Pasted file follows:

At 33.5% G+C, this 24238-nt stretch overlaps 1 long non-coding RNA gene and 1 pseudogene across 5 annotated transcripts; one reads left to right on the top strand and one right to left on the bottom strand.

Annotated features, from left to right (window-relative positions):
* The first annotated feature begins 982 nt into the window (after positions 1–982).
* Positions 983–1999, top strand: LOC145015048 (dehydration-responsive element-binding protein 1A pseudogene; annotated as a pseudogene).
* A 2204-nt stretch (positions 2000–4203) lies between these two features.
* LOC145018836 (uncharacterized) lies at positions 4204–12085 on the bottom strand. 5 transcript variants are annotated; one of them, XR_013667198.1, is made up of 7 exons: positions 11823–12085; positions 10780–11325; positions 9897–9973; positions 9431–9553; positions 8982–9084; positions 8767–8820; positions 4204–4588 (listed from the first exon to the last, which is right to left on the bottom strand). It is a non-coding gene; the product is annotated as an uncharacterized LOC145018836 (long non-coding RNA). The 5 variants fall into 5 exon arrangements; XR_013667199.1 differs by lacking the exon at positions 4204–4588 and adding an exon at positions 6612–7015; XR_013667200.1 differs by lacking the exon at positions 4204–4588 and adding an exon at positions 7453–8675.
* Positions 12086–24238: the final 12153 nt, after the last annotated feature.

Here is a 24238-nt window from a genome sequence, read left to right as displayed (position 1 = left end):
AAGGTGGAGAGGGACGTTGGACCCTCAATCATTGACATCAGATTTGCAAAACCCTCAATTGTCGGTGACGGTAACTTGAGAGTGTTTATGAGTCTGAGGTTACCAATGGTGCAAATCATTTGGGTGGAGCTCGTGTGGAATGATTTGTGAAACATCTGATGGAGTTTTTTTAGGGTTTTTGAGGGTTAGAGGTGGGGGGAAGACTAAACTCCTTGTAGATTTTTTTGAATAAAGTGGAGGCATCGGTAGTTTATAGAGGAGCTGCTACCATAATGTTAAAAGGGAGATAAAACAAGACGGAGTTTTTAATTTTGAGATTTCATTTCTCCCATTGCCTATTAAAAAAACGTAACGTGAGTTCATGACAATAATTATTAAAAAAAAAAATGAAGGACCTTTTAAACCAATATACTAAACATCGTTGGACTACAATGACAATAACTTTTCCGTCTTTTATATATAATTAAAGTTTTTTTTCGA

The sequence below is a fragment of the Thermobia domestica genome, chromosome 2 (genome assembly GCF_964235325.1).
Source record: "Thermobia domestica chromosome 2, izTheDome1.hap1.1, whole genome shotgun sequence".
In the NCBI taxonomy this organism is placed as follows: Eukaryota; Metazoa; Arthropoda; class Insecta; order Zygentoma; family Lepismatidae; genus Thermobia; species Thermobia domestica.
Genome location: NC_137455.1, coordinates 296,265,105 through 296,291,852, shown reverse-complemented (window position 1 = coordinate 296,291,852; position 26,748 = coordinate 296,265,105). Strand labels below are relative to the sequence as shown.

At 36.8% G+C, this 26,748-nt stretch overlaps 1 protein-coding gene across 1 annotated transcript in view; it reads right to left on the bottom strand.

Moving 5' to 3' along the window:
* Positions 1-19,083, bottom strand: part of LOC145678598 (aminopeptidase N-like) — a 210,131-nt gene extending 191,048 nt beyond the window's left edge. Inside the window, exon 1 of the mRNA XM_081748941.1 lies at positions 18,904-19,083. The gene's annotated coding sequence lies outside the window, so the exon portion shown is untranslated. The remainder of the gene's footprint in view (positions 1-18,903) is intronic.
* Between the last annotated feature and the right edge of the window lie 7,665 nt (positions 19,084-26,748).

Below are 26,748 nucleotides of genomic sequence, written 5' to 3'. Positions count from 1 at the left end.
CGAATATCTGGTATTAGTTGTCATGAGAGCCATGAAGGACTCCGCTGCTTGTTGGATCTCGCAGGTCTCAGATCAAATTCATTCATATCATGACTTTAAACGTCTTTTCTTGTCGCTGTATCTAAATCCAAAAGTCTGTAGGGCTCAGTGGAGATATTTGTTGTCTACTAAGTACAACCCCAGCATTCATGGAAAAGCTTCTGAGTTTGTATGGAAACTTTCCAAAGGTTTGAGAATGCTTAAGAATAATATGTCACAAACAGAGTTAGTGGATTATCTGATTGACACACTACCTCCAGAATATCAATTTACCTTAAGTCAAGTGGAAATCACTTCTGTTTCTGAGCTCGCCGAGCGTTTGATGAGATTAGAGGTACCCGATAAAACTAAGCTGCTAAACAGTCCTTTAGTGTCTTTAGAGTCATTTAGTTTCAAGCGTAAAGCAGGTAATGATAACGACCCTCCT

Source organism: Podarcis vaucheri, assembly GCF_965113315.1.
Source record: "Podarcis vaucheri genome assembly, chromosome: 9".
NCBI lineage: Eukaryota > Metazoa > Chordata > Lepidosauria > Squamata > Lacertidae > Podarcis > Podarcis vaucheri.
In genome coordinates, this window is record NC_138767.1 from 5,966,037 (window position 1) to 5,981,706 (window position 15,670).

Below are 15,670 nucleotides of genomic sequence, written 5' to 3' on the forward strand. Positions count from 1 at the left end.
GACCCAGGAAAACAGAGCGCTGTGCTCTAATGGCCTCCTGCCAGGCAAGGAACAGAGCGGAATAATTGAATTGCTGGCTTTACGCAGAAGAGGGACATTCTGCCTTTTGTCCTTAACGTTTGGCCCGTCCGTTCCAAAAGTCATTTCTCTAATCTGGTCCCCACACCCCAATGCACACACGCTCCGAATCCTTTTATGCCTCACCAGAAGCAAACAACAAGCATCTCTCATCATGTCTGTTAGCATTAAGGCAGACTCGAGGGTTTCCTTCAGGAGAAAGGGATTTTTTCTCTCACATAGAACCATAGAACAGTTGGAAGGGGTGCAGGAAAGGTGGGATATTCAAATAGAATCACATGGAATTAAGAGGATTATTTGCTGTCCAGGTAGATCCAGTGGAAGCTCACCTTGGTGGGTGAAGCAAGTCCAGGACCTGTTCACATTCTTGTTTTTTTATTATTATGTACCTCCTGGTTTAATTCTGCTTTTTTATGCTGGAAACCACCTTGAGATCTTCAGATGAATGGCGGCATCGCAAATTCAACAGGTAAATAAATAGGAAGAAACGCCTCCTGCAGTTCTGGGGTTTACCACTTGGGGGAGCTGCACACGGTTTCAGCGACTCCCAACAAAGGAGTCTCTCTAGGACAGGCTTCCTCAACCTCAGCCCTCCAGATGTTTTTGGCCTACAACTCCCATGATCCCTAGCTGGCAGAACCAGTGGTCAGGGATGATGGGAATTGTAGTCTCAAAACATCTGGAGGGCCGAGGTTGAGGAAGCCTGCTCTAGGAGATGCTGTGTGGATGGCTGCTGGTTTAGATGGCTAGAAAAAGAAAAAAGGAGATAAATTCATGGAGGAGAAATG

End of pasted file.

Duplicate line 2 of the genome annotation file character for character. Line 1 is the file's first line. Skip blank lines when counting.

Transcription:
Annotated features, from left to right (window-relative positions):